3. Oil Well Stimulation: What is it?

    Paraffin and asphaltenes often build up in the perforations of oil wells, clogging them and impeding the flow of oil. Just as the flow of water can become a mere trickle due to a clogged irrigation pipe, the same is true of oil. As you can imagine, a clogged oil well is far from efficient. In order to improve the oil well's production, operators use an intervention known as oil well stimulation. Oil wells are often stimulated by pumping acid mixtures into the well to dissolve the clog. Another technique involves using coiled tubing to pump chemicals directly to the clogged area. Some oil wells can benefit from a procedure known as "lifting." This procedure is typically used when heavy fluids have accumulated at the bottom of the well. These heavy fluids tend to interfere with the flow of the oil or natural gas. In order to remove these heavy fluids, oil producers often inject chemicals into the well in an attempt to "lift" the heavy fluids out of it. They also sometimes use coil tubing to circulate nitrogen within the well. If you're concerned about the use of chemicals and acids, their potential environmental effect, or how they might degrade the oil, a green oil well stimulation option is also available. According to E & B Green Solutions, its oil well stimulation product, Well Wake Up, is part of its G-Clean oil field product line. These products are fully biodegradable and manufactured from USA-grown, plant-based materials. E & B Green Solutions' Well Wake Up is highly concentrated and custom formulated based on what's fouling the oil well. The two-part product is activated on-site where it is diluted with water and applied. When the two components mix, they cause a reaction and begin cleaning the fouled oil well. Sources: "Well stimulation", Wikipedia, "Oil Well Stimulation", E&B Green Solutions,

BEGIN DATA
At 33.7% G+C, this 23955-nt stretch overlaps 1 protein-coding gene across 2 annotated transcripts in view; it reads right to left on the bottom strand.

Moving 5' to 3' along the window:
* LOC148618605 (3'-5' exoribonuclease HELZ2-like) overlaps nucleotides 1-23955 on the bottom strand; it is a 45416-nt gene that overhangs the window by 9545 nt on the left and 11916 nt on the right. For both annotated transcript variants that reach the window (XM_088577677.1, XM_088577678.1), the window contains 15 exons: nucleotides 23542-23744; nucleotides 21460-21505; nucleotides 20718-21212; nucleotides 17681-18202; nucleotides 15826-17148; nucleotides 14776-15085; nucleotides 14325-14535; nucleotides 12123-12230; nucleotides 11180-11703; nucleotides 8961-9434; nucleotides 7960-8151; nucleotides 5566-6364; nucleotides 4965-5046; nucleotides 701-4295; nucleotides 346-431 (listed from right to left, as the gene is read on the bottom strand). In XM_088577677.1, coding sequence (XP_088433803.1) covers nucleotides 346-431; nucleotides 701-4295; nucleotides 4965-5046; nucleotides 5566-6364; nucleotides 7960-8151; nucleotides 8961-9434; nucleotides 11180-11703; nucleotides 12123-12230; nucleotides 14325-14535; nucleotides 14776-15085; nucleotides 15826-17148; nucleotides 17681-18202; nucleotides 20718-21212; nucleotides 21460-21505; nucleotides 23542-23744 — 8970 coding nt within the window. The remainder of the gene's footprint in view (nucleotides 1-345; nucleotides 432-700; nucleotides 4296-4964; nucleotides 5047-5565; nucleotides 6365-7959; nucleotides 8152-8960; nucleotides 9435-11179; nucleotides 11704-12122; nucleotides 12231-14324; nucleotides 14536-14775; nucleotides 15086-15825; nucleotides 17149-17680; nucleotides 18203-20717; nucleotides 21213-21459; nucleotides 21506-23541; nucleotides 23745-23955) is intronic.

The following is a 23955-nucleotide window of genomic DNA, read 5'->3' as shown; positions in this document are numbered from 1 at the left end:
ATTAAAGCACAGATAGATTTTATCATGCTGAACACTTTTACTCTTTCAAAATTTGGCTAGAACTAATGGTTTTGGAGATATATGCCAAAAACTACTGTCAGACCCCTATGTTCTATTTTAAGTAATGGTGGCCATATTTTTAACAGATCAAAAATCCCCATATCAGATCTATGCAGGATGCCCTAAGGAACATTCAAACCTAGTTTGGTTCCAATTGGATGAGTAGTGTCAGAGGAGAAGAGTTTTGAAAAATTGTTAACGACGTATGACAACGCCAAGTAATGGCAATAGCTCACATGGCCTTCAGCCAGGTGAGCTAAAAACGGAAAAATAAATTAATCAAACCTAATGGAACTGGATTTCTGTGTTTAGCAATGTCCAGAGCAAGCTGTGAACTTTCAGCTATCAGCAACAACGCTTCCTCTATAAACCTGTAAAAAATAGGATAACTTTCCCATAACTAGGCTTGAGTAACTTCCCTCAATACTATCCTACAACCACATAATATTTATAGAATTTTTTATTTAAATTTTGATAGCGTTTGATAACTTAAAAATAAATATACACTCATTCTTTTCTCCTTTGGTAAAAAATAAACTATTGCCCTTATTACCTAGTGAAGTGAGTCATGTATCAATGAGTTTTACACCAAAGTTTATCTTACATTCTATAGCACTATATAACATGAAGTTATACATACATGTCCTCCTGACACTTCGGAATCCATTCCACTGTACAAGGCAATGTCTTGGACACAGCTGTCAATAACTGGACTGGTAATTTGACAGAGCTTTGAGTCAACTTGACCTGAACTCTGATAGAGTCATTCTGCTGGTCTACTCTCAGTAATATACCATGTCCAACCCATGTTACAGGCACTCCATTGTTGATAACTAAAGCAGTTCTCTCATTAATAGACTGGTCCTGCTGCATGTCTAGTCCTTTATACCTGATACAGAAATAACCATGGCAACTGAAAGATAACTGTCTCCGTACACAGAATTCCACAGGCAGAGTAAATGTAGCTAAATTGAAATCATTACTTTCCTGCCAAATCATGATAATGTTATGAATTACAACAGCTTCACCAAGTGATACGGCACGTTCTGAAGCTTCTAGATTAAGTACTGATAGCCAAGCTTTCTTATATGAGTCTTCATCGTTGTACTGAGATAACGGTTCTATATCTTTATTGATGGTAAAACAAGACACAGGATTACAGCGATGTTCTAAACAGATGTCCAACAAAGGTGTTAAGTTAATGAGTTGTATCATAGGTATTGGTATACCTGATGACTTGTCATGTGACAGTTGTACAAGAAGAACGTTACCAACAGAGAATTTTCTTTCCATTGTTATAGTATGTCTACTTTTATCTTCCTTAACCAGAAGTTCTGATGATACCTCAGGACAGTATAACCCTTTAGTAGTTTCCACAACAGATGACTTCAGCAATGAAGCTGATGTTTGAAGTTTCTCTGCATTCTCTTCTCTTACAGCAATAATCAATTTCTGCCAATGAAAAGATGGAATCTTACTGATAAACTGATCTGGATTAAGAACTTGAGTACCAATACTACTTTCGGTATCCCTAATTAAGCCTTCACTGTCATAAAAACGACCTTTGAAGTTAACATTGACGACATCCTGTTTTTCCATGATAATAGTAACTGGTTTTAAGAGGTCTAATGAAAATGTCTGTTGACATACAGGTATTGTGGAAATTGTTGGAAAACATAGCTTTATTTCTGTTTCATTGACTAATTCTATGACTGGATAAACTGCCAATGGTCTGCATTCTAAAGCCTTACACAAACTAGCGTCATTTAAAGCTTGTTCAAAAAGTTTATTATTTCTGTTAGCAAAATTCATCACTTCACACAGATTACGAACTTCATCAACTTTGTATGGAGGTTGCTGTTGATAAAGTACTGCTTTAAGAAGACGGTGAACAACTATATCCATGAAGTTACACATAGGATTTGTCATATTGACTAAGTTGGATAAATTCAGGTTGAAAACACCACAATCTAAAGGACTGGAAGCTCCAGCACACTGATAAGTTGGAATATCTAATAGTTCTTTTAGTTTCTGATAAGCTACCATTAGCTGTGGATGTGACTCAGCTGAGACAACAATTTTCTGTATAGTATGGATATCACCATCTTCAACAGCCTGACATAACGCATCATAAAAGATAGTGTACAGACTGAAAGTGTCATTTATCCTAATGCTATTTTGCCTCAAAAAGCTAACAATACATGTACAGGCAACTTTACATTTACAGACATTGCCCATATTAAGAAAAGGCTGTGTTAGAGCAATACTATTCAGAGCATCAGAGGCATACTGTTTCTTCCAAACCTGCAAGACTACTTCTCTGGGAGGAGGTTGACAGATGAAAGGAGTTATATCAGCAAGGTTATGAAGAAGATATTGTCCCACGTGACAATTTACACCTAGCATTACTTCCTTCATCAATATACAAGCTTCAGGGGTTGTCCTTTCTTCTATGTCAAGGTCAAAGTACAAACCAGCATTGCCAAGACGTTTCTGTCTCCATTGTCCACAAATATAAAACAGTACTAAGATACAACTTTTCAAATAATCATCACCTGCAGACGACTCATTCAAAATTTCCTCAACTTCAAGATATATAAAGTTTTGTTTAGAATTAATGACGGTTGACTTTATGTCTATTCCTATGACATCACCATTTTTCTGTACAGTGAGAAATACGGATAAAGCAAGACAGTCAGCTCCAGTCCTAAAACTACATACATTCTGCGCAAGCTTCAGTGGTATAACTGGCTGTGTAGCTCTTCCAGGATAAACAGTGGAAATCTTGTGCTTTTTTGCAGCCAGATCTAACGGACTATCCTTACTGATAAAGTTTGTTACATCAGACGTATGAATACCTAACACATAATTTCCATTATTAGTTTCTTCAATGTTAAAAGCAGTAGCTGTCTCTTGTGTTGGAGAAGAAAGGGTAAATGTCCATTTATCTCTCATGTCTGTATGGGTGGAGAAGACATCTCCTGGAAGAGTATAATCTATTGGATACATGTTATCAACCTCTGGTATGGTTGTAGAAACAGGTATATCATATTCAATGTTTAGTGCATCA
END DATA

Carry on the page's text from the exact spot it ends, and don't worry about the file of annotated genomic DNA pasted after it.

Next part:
4. Oil Rig Cleaning Solutions Proper operation of oil rigs and fields requires continuous preventive maintenance to cap the effects that deposits can create. If left unchecked, deposits can corrode an oil rig to the point that it is no longer profitable to operate. Oil rig cleaning solutions, that are plant-based, can prevent this. Mixed with water, some of these solutions form nano-sized cleaning components called micelles. These particles hack into oil and grease, break it down, and then surround it in a colloidal suspension. In this state, oil molecules are easily rinsed and primed for a full on attack by naturally occurring bacteria within the oil and grease deposit who complete the process of biodegradation. Oil and Fuel Spill Surface Washing Agents Solutions that uniquely combine plant-, water-based and ultimately biodegradable ingredients can be used to effectively and rapidly treat oil and fuel spills. These solutions form colloidal micelle that is structurally designed to enthusiastically penetrate long-chain hydrocarbon bonds in oil and capture them in a colloidal suspension. In this state, oil particles are sufficiently broken down to biodegrade through consumption by their own bacteria (Source: The whole process is completed within 28 days. De-Odorizing Solutions Most commercial odor solutions only mask odors, often with less than environmentally-friendly chemicals. Ideally to remove unpleasant lingering odors from a location, you would eliminate them at their source. Solutions that attack the source of odors, organic or inorganic, derived from food-grade ingredients, work by breaking down the source, not hiding it. In areas of high human and animal traffic, these safe, non-toxic solutions are a far better solution. Cleaning Solutions for Temporary Tanks at Hydraulic Fracturing Operations For these types of operations, non-ionic surfactants, held in a colloidal suspension, are available. Introduced into fracturing water, these agents actually reduce surface tension of the water. The result of this is that settling is improved, which in turn eliminates suspended solids in the brine. An added benefit is that this brine can often be reused, further reducing disposal and fresh water costs.